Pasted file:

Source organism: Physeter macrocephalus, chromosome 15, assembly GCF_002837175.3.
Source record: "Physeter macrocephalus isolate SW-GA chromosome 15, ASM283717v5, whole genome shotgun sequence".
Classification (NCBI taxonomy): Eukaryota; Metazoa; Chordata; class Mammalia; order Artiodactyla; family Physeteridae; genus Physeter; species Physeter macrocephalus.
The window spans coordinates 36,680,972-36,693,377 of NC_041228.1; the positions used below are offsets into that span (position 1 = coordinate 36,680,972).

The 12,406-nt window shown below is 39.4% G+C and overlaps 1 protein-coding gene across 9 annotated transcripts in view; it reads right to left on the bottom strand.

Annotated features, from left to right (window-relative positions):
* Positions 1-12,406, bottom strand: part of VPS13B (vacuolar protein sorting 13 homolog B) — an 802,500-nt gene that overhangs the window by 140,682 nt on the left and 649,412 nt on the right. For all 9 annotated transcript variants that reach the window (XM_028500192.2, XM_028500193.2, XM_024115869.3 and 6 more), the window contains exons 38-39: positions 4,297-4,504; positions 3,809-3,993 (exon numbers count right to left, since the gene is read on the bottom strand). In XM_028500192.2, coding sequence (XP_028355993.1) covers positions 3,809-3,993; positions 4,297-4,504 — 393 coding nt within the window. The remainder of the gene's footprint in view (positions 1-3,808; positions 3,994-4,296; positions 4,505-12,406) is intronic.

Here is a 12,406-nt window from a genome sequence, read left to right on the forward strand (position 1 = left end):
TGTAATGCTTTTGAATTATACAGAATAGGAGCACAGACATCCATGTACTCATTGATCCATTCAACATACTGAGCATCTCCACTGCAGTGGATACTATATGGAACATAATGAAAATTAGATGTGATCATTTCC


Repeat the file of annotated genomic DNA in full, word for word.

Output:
Source organism: Physeter macrocephalus, chromosome 15, assembly GCF_002837175.3.
Source record: "Physeter macrocephalus isolate SW-GA chromosome 15, ASM283717v5, whole genome shotgun sequence".
Classification (NCBI taxonomy): Eukaryota; Metazoa; Chordata; class Mammalia; order Artiodactyla; family Physeteridae; genus Physeter; species Physeter macrocephalus.
The window spans coordinates 36,680,972-36,693,377 of NC_041228.1; the positions used below are offsets into that span (position 1 = coordinate 36,680,972).

The 12,406-nt window shown below is 39.4% G+C and overlaps 1 protein-coding gene across 9 annotated transcripts in view; it reads right to left on the bottom strand.

Annotated features, from left to right (window-relative positions):
* Positions 1-12,406, bottom strand: part of VPS13B (vacuolar protein sorting 13 homolog B) — an 802,500-nt gene that overhangs the window by 140,682 nt on the left and 649,412 nt on the right. For all 9 annotated transcript variants that reach the window (XM_028500192.2, XM_028500193.2, XM_024115869.3 and 6 more), the window contains exons 38-39: positions 4,297-4,504; positions 3,809-3,993 (exon numbers count right to left, since the gene is read on the bottom strand). In XM_028500192.2, coding sequence (XP_028355993.1) covers positions 3,809-3,993; positions 4,297-4,504 — 393 coding nt within the window. The remainder of the gene's footprint in view (positions 1-3,808; positions 3,994-4,296; positions 4,505-12,406) is intronic.

Here is a 12,406-nt window from a genome sequence, read left to right on the forward strand (position 1 = left end):
TGTAATGCTTTTGAATTATACAGAATAGGAGCACAGACATCCATGTACTCATTGATCCATTCAACATACTGAGCATCTCCACTGCAGTGGATACTATATGGAACATAATGAAAATTAGATGTGATCATTTCC